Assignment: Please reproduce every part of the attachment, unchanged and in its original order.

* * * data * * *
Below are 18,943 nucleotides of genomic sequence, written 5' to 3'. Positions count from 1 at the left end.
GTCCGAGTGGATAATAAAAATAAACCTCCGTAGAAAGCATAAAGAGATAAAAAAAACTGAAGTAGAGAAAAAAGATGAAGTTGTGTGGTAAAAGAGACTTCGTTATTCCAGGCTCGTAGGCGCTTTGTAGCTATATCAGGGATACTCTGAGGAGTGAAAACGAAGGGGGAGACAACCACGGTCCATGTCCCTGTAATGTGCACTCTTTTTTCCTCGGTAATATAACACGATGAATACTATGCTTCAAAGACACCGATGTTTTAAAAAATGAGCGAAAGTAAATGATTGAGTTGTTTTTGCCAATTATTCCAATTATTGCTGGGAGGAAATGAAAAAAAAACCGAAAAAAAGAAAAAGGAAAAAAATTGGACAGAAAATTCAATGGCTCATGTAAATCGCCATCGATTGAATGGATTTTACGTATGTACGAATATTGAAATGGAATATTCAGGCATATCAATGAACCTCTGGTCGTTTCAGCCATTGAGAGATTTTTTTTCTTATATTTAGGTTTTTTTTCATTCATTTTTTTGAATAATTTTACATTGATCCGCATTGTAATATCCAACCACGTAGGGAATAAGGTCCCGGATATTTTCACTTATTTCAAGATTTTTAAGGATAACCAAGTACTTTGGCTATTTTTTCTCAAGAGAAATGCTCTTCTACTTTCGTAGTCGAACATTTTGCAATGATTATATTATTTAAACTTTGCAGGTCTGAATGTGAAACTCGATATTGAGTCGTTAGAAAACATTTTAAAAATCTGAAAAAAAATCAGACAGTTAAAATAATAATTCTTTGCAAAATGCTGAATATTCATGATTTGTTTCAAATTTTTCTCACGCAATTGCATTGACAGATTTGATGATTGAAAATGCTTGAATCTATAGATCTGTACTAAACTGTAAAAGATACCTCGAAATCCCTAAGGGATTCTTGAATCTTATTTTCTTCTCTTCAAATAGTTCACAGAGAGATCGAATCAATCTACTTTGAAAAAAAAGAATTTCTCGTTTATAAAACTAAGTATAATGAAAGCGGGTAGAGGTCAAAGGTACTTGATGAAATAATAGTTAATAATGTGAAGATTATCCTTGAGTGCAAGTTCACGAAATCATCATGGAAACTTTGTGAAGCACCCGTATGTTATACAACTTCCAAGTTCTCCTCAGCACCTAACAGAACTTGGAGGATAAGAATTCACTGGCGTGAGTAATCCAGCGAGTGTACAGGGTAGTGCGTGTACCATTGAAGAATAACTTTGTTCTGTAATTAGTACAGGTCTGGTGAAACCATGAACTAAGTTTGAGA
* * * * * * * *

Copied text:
Below are 18,943 nucleotides of genomic sequence, written 5' to 3'. Positions count from 1 at the left end.
GTCCGAGTGGATAATAAAAATAAACCTCCGTAGAAAGCATAAAGAGATAAAAAAAACTGAAGTAGAGAAAAAAGATGAAGTTGTGTGGTAAAAGAGACTTCGTTATTCCAGGCTCGTAGGCGCTTTGTAGCTATATCAGGGATACTCTGAGGAGTGAAAACGAAGGGGGAGACAACCACGGTCCATGTCCCTGTAATGTGCACTCTTTTTTCCTCGGTAATATAACACGATGAATACTATGCTTCAAAGACACCGATGTTTTAAAAAATGAGCGAAAGTAAATGATTGAGTTGTTTTTGCCAATTATTCCAATTATTGCTGGGAGGAAATGAAAAAAAAACCGAAAAAAAGAAAAAGGAAAAAAATTGGACAGAAAATTCAATGGCTCATGTAAATCGCCATCGATTGAATGGATTTTACGTATGTACGAATATTGAAATGGAATATTCAGGCATATCAATGAACCTCTGGTCGTTTCAGCCATTGAGAGATTTTTTTTCTTATATTTAGGTTTTTTTTCATTCATTTTTTTGAATAATTTTACATTGATCCGCATTGTAATATCCAACCACGTAGGGAATAAGGTCCCGGATATTTTCACTTATTTCAAGATTTTTAAGGATAACCAAGTACTTTGGCTATTTTTTCTCAAGAGAAATGCTCTTCTACTTTCGTAGTCGAACATTTTGCAATGATTATATTATTTAAACTTTGCAGGTCTGAATGTGAAACTCGATATTGAGTCGTTAGAAAACATTTTAAAAATCTGAAAAAAAATCAGACAGTTAAAATAATAATTCTTTGCAAAATGCTGAATATTCATGATTTGTTTCAAATTTTTCTCACGCAATTGCATTGACAGATTTGATGATTGAAAATGCTTGAATCTATAGATCTGTACTAAACTGTAAAAGATACCTCGAAATCCCTAAGGGATTCTTGAATCTTATTTTCTTCTCTTCAAATAGTTCACAGAGAGATCGAATCAATCTACTTTGAAAAAAAAGAATTTCTCGTTTATAAAACTAAGTATAATGAAAGCGGGTAGAGGTCAAAGGTACTTGATGAAATAATAGTTAATAATGTGAAGATTATCCTTGAGTGCAAGTTCACGAAATCATCATGGAAACTTTGTGAAGCACCCGTATGTTATACAACTTCCAAGTTCTCCTCAGCACCTAACAGAACTTGGAGGATAAGAATTCACTGGCGTGAGTAATCCAGCGAGTGTACAGGGTAGTGCGTGTACCATTGAAGAATAACTTTGTTCTGTAATTAGTACAGGTCTGGTGAAACCATGAACTAAGTTTGAGA